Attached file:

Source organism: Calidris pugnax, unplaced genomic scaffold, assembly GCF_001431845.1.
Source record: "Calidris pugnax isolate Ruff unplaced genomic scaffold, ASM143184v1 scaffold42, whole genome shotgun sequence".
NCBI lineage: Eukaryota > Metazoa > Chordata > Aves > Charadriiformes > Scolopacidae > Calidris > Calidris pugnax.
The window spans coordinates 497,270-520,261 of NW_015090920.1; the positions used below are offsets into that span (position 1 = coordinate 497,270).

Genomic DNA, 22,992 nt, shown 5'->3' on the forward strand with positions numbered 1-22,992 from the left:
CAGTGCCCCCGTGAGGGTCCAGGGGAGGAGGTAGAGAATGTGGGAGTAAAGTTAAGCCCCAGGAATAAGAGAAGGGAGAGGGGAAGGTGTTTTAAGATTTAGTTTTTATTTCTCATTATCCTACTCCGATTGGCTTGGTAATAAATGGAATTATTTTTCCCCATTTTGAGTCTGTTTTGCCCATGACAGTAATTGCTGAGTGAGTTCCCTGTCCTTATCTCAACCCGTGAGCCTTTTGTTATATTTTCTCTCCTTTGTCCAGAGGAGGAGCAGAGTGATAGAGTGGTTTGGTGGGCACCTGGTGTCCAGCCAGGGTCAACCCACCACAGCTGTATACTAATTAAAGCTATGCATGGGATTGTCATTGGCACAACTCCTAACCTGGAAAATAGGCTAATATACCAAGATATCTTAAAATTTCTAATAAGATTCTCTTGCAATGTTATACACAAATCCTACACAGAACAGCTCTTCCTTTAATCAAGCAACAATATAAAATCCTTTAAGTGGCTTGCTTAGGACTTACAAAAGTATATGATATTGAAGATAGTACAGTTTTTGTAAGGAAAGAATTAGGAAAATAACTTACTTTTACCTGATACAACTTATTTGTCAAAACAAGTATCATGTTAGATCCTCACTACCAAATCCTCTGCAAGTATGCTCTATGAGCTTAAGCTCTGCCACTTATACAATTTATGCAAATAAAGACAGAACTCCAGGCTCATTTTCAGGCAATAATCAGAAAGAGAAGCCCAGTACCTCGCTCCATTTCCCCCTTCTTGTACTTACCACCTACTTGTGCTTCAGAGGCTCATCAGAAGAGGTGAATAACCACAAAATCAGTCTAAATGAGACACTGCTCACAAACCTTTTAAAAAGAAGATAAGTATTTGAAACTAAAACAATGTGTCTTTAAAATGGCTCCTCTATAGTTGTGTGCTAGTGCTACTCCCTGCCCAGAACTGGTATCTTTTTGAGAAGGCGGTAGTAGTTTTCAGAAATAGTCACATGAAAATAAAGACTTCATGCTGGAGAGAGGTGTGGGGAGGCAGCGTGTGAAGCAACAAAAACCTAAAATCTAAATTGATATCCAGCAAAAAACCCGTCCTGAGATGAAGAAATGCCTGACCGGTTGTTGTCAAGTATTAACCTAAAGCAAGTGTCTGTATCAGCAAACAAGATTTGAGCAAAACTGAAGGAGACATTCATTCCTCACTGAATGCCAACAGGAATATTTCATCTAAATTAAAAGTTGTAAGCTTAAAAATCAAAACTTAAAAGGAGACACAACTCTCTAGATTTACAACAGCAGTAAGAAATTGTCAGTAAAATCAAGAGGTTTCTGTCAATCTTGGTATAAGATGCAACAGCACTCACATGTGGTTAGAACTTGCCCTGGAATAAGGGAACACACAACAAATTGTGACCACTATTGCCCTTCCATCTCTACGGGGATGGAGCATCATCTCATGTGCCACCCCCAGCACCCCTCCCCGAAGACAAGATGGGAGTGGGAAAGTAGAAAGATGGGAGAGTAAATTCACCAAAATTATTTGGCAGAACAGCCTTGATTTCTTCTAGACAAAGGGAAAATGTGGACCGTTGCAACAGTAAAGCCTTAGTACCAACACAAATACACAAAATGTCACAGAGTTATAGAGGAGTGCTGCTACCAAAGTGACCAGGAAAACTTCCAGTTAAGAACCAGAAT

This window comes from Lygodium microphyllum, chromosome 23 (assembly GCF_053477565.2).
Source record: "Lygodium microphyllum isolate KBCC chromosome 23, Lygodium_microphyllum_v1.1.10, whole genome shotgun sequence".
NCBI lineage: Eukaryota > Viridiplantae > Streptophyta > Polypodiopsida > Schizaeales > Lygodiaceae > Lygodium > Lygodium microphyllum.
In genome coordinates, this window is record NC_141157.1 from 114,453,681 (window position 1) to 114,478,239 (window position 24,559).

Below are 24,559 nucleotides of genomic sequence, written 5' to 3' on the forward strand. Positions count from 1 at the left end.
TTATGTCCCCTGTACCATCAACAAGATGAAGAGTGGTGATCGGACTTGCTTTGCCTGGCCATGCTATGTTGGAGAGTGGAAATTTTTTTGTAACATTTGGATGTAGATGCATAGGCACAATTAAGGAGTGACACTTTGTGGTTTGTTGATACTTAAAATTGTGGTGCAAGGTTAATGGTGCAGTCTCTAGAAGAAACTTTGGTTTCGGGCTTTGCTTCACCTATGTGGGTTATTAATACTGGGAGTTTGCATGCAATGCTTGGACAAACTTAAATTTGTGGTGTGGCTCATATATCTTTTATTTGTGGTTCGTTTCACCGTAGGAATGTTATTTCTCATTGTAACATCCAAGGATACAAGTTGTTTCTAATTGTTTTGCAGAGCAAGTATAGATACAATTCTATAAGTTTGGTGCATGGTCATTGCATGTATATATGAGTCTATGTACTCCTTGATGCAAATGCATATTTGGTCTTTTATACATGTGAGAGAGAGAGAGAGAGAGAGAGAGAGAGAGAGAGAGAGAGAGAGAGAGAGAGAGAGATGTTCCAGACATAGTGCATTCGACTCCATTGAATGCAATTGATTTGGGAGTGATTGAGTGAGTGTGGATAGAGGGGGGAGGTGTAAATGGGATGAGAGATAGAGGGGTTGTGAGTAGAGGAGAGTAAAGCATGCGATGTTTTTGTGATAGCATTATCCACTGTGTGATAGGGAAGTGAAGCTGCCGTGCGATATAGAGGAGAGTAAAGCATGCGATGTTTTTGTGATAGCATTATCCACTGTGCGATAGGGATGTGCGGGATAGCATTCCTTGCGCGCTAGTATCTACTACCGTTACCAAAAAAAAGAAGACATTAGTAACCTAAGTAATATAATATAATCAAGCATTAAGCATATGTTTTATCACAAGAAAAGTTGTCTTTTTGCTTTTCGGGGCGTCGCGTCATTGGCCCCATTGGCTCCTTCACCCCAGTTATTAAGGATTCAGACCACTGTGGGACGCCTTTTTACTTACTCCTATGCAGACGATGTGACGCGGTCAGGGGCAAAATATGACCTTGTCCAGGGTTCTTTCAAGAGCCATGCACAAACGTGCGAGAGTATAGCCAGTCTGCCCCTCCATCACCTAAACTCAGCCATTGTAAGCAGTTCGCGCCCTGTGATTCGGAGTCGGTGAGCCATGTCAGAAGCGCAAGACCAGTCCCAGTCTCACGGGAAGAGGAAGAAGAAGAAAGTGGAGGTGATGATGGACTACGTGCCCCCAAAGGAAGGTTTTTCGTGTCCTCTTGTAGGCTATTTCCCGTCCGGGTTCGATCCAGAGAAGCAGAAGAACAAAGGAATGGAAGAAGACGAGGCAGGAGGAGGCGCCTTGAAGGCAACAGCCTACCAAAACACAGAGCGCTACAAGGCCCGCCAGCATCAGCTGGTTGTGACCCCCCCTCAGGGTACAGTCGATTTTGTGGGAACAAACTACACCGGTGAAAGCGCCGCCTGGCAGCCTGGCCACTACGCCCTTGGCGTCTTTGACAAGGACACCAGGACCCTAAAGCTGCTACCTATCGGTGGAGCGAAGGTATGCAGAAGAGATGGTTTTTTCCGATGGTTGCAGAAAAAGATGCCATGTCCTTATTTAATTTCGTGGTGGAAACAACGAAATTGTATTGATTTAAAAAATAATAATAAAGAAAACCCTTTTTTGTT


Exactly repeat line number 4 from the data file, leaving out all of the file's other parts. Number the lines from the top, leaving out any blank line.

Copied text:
The window spans coordinates 497,270-520,261 of NW_015090920.1; the positions used below are offsets into that span (position 1 = coordinate 497,270).